E-Fauna BC: Electronic Atlas of the Wildlife of British Columbia

Discorsopagurus schmitti (Stevens, 1925)
Tubeworm Hermit Crab
Family: Paguridae

Species account author: Josephine Hart.
Extracted from Crabs and their relatives of British Columbia.
Photo of species

© Aaron Baldwin  Email the photographer   (Photo ID #2101)

E-Fauna BC Static Map
Distribution of Discorsopagurus schmitti in British Columbia
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Species Information

Carapace: shield slightly longer than wide. Eyestalk relatively long and stout; cornea a little dilated. Right cheliped setose and slightly longer than walking legs, with spines and granules scattered over surface, especially on carpus and hand; with inner margin of palm serrate with large, sharp teeth and outer margin with a row of spines. Left cheliped more slender but nearly as long as right; carpus and hand with spines and sharp granules. Walking legs slender and setose; dactyl shorter than propodus; claw curved and stout. Abdomen straight; uropods symmetrical; pleopods only on left side. Calcified plates indicate segmentation of abdomen.


Shield length: male 4.5 mm.


Carapace: shield light brown and posterior brown with mottling of purplish red and grey. Chelipeds yellow with red-brown dappling; fingers dark brown laterally and scarlet and white dorsally. Walking legs: ischium red-brown; merus yellowish with proximal and distal bands of dappled red-brown, carpus yellow with red-brown dappling dorsally; propodus yellowish with narrow red-brown band proximally; dactyl with bands of red-brown, yellow and scarlet; claw yellow. Eyestalk greenish-brown proximally and blue-grey with red stripes distally; cornea black with some gold flecks. Antennal flagellum orange or scarlet and somewhat translucent.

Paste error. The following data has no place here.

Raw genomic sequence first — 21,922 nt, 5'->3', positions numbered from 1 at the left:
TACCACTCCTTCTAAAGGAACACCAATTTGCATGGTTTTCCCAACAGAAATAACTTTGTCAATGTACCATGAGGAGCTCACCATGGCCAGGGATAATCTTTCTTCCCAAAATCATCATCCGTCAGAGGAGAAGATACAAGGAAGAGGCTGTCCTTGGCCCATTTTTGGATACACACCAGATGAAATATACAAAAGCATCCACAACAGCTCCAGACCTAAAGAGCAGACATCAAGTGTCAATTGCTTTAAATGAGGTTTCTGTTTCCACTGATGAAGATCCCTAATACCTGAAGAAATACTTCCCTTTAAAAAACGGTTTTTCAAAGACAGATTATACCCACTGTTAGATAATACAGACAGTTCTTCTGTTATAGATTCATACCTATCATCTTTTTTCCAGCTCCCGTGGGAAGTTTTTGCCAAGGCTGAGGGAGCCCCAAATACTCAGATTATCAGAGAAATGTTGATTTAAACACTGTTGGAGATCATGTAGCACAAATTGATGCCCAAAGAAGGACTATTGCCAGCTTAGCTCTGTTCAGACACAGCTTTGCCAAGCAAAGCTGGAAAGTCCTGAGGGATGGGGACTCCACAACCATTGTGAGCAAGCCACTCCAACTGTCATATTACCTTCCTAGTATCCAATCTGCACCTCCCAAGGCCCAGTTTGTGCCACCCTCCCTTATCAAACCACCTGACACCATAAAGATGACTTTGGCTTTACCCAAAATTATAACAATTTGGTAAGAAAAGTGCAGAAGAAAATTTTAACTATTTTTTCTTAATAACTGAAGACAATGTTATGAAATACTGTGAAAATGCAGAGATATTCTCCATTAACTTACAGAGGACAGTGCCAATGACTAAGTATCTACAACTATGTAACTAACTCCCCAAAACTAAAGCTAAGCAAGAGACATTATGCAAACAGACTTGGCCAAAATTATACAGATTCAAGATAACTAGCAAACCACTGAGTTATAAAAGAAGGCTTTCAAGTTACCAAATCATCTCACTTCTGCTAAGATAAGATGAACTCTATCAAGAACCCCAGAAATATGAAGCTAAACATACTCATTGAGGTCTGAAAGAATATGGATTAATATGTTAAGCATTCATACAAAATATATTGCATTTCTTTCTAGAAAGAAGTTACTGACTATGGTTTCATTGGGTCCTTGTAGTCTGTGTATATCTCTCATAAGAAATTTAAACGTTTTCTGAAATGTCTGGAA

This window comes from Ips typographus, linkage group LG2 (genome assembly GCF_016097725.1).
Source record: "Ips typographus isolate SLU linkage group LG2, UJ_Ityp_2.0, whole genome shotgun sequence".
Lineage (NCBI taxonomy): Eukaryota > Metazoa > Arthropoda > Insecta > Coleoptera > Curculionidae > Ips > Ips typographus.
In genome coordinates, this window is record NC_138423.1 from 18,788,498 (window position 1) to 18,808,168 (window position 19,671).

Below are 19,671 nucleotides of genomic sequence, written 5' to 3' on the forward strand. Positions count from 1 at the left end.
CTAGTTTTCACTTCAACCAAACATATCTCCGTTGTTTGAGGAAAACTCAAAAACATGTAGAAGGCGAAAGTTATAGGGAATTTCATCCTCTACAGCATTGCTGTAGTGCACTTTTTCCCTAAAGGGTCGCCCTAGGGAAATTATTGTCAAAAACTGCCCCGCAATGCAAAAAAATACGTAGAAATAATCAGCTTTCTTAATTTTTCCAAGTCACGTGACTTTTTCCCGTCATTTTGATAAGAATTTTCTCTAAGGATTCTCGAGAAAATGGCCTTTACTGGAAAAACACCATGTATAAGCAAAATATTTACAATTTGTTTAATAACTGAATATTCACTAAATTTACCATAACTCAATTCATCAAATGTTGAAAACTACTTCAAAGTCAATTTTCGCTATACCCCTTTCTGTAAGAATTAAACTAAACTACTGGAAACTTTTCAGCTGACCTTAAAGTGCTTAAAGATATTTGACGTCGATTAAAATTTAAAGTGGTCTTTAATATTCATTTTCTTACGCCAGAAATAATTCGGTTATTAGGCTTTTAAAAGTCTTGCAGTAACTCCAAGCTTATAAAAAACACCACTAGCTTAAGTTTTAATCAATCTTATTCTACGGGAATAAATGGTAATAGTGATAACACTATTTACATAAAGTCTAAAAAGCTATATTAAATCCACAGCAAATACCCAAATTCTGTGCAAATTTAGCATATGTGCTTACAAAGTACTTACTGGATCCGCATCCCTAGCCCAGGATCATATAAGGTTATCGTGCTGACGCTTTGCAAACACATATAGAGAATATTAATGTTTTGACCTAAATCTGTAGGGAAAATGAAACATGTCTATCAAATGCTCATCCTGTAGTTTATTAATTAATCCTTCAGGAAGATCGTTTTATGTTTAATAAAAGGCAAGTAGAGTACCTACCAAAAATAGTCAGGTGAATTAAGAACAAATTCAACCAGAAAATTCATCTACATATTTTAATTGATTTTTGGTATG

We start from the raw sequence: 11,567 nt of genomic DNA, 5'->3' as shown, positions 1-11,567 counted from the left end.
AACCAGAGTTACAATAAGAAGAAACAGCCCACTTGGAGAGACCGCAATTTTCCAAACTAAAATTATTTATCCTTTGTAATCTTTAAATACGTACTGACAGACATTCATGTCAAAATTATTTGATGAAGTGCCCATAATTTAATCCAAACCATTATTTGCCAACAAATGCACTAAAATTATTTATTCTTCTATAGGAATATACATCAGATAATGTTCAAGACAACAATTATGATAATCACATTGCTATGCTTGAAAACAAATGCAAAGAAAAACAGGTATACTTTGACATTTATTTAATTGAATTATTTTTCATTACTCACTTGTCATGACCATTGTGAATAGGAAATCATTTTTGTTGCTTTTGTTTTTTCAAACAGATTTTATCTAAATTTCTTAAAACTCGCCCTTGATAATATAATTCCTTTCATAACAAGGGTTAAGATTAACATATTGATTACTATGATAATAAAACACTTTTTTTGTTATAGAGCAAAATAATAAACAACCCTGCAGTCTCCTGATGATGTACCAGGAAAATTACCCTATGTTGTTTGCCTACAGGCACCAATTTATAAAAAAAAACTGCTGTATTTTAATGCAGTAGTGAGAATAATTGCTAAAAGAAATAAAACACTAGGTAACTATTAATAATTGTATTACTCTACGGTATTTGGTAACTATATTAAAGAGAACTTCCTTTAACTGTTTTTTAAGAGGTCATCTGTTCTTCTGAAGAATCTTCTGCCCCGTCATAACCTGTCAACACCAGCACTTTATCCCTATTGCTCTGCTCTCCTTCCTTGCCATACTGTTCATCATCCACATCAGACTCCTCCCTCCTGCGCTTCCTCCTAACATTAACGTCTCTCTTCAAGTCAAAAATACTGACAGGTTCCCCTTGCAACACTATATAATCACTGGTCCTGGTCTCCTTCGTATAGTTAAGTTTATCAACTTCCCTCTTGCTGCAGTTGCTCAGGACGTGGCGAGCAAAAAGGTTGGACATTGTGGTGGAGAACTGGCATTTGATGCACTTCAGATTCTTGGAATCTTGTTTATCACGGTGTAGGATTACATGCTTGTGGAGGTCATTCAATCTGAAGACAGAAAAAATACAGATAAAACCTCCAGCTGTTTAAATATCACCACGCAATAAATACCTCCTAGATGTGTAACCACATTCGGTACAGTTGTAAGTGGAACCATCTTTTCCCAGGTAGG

Usually occupies empty, encrusted, leathery tubes of the worm Sabellaria cementatium, in deep water, or empty calcareous tubes of Serpula vermicularis, in shallow water. Because these tubes are encrusting forms, the crabs are mostly sessile, but quite mobile when inhabiting a loose portion of tube.



Northwestern Pacific; Hayward Strait, Sitka Sound, Alaska (57°20’15”N, 135°50’30”W), to Puget Sound, Washington; intertidal to 220 m.
Distribution In British Columbia

Widespread but easily missed.

Status Information

Origin StatusProvincial StatusBC List
(Red Blue List)
BC Ministry of Environment: BC Species and Ecosystems Explorer--the authoritative source for conservation information in British Columbia.

Additional Notes

The tubeworm hermit crab is considered an 'unconventional' crab because it uses as a shelt only the fixed tubes produced by the worm Sabellaria cementarium Moore (Gherardi 1996). Tubes are strongly defended from invaders, but are more fragile than shells and more easily eaten by predators (Gherardi 1996).

Additional Photo Sources

Species References

Gherardi, Francesca. 1996. Non-conventional hermit crabs: Pros and cons of a sessile, tube-dwelling life in Discorsopagurus schmitti (Stevens). Journal of Experimental Marine Biology and Ecology 202 (2): 119-136.

General References

Recommended citation: Author, Date. Page title. In Klinkenberg, Brian. (Editor) 2021. E-Fauna BC: Electronic Atlas of the Fauna of British Columbia [efauna.bc.ca]. Lab for Advanced Spatial Analysis, Department of Geography, University of British Columbia, Vancouver. [Accessed: 2023-11-30 9:58:12 AM]
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